Ted Simons: That's a good point. Is it always going to be in the 80s in early to mid December in Arizona from now on? If so, I'm going to buy new clothes. Everybody wants to know how to prepare. Is global warming happening? Will it continue? Will the polar icecaps continue to melt?
Nancy Selover: It's not a set path of everything just gets warmer and warmer and warmer. If that's the case, this would be the warmest, replacing last year. If we are the warmest this year, it will be replacing 1998, which is more than 10 years ago. So there's a lot of variability involved in this. I don't think we will see 80-degree temperatures throughout December. We may well get into the 80s in December. There's no month in Phoenix that we haven't had 80-degree temperatures in our history. Usually it's small spurts, not giant week-long or two-week-long spurts.
Ted Simons: Randy, the idea we're trying to figure out, are these unusual weather patterns or the new norms?
Randy Cerveny: One aspect that is the new norm is the fact that we are having a very discrete impact at the local level. Our city growth has changed the climate locally. The center of Phoenix is much warmer than the outskirts. It called the urban heat island effect. We've watched that and measured it over the last 50 years. Our nighttime temperatures are increasingly hotter, even though the rest of the state doesn't experience that, simply due to the fact that the heat from all of our buildings and asphalt keeps the temperatures warmer than they would otherwise be.
Ted Simons: And with that urban heat island affect, what does that have to do with weather here? Obviously nighttime temperatures are higher?
Nancy Selover: Nighttime temperatures tend to be higher, certainly, summer and winter. But it's not -- we have -- we've had a number of people that have looked at, does the heat island steer storms around the city or block them or whatever. Theoretically, because we have all of this warmest air near the downtown area, it would be rising and tend to be sucking in, tending to create storms over the city. That's not what's going on. The storms are steered down off Mogollon Rim. When they get to the dry space which is Phoenix, all day long, whatever moisture we've had has evaporated, it's carried away and gone. We have drier air over the city, so the storms get here and run out of energy. Sometimes they will hit the East Valley before they run out of energy, and sometimes they actually come through and Phoenix gets a storm and we all cheer.
Ted Simons: Are there ways to address the heat island effect that we're not looking at? The rooftops, reflecting off the rooftops, what's going on with the plans?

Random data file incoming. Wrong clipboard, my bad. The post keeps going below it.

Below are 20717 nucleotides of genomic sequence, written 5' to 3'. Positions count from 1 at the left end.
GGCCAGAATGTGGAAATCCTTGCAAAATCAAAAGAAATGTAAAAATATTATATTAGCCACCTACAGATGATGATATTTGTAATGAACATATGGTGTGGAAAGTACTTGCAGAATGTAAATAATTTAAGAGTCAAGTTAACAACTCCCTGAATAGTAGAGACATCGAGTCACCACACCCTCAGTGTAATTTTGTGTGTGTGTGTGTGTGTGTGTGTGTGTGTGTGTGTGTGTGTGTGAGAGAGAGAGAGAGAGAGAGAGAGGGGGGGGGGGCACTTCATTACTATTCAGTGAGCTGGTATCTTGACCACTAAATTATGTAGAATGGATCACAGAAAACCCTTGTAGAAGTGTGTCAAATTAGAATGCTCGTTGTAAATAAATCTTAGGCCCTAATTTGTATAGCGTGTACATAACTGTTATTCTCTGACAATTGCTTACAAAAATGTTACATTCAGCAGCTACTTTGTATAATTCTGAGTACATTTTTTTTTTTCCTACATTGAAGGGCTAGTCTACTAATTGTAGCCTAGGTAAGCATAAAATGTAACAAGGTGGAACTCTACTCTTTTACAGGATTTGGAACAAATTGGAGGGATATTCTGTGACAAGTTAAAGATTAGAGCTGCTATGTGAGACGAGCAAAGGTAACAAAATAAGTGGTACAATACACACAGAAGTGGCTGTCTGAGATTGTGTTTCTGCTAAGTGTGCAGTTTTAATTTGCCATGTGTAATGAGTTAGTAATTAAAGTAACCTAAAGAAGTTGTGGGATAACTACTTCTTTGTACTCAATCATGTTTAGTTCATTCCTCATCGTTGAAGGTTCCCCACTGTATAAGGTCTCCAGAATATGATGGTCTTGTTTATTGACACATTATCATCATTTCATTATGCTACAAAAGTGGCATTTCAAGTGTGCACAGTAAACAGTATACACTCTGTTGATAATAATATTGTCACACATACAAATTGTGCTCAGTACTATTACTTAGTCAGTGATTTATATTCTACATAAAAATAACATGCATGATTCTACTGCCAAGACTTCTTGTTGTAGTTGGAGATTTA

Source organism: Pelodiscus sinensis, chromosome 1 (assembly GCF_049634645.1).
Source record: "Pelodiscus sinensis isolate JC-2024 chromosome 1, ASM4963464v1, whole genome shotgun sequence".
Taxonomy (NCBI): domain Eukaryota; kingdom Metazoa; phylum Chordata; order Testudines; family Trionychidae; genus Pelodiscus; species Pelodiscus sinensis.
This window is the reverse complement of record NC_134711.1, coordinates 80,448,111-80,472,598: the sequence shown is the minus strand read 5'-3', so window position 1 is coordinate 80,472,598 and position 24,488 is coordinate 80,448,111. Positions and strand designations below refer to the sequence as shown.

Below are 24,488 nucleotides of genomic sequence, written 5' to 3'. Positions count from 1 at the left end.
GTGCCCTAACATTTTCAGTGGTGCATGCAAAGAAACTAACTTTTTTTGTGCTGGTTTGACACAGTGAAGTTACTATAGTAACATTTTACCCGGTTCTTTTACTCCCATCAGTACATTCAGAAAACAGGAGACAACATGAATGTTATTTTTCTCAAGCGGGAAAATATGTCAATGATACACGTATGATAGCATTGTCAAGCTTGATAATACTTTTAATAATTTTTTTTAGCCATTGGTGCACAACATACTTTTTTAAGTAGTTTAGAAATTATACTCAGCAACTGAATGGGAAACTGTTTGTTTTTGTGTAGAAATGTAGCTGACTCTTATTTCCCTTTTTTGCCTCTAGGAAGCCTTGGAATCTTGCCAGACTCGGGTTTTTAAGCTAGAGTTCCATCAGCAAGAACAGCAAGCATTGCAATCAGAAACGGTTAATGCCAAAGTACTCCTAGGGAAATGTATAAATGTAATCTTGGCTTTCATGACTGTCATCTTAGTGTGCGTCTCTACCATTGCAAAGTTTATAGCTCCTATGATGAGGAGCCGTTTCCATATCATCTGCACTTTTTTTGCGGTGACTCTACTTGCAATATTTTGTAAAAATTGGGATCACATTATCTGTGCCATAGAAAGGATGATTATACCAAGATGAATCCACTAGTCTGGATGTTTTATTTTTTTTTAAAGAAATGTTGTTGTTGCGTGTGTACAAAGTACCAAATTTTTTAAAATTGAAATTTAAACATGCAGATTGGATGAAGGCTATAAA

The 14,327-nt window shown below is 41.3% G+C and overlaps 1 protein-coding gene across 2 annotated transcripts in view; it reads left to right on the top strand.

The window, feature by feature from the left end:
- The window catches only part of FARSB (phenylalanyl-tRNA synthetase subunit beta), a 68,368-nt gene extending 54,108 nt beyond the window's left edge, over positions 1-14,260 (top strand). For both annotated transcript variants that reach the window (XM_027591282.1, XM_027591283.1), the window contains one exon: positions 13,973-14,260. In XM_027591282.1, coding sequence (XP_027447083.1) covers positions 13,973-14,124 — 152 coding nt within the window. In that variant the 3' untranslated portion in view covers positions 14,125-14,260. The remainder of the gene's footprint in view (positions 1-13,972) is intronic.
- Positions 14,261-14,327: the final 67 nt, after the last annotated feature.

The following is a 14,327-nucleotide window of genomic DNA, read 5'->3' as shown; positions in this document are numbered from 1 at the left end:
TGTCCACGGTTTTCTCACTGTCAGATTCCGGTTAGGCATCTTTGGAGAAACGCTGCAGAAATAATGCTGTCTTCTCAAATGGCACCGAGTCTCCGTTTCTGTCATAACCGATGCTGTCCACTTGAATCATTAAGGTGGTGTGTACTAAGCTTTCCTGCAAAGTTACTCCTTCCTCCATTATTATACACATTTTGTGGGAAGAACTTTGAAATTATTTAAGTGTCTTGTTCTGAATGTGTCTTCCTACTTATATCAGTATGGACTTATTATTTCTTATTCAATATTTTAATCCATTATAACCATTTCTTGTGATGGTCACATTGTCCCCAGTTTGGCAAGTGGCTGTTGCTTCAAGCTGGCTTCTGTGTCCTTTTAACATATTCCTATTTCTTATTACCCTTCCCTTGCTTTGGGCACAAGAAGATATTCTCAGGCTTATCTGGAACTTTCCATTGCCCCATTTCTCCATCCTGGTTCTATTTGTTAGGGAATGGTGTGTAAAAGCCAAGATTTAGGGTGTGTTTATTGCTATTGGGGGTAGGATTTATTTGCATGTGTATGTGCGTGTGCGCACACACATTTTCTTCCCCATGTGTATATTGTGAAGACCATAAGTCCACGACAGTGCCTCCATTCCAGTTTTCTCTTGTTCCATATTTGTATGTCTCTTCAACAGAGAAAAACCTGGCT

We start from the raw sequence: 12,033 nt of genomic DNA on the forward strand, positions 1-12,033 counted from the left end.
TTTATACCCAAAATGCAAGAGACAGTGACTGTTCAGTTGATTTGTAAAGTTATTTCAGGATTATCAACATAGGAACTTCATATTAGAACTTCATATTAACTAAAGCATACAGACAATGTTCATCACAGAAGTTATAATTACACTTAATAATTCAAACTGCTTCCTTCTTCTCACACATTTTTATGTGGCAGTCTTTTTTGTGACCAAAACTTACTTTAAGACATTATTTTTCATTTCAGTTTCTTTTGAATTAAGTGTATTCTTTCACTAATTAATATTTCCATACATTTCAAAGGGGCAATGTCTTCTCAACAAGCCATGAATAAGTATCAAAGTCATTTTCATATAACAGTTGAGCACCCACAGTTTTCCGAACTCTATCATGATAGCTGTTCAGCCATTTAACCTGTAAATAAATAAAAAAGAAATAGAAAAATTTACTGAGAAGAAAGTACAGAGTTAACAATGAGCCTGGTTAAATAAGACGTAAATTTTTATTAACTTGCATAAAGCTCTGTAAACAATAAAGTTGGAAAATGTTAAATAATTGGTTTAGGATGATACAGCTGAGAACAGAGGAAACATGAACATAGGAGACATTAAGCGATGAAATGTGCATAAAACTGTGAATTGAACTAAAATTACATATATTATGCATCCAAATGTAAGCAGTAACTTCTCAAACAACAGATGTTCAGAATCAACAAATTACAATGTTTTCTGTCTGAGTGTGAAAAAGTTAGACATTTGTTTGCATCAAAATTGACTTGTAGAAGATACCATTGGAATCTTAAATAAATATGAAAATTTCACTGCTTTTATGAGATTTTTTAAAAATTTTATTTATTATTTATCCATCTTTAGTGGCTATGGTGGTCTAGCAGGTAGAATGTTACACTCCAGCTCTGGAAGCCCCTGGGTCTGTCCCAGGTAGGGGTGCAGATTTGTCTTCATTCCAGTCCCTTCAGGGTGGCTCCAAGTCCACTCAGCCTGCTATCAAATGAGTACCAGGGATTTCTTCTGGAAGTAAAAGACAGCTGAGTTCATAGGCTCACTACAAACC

Nancy Selover: There are a lot of strategies being looked at. ASU has a number of people looking at strategies with permeable pavements so you can do urban forestry. You can put more trees in because the tree root doesn't die because it's in this little three foot by three foot box. Air is not heated by the sun. It's heated because the surface is hot and the air is heated by proximity to the surface and it's carried up. Cool air strategies, green roof strategies, not just the color that reflects the sun but there are properties in the paints and materials that don't absorb as much radiation as some of the materials we've used in the past.
Ted Simons: What are we going to do about these haboobs in the summertime? It looks like a Ken Burns documentary out here. Are we going see more of these things?
Randy Cerveny: That's a nice analogy. The storms created during the Dust Bowl basically are the same storms we see over the summer. The great haboob of last year was a result in part of all that dust that had been accumulating because of the dry conditions that we've had. You get a storm that doesn't have rain, all it really has is wind and we get these big dust bowls. They had no storms in the dust bowl days, they had no rain.
Ted Simons: A relative thinks of moving to Arizona, what's the weather like out there. What do you say? In the next five to 10 years, what will Arizona's weather and climate be like?
Randy Cerveny: There are some things we can say and some we can't. Our nighttime temperatures in the urban area will continue to gradually get a little bit warmer as the city continues to grow. I think that we can say that if this idea of cyclical drought, as in the 1930s and 1970s and 1990s and so on, that should be coming to an end. We've had 15 to 17 years of drought. By the 2020s, we should get back to a wet period if everything else is consistent. We might have to worry more about more flood situations in Arizona than actually these dry haboobs.
Ted Simons: That'll take a lot of imagination. Good to have you both here.
Nancy Selover:State Climatologist; Randy Cerveny:President Professor of Geographical Sciences, Arizona State University;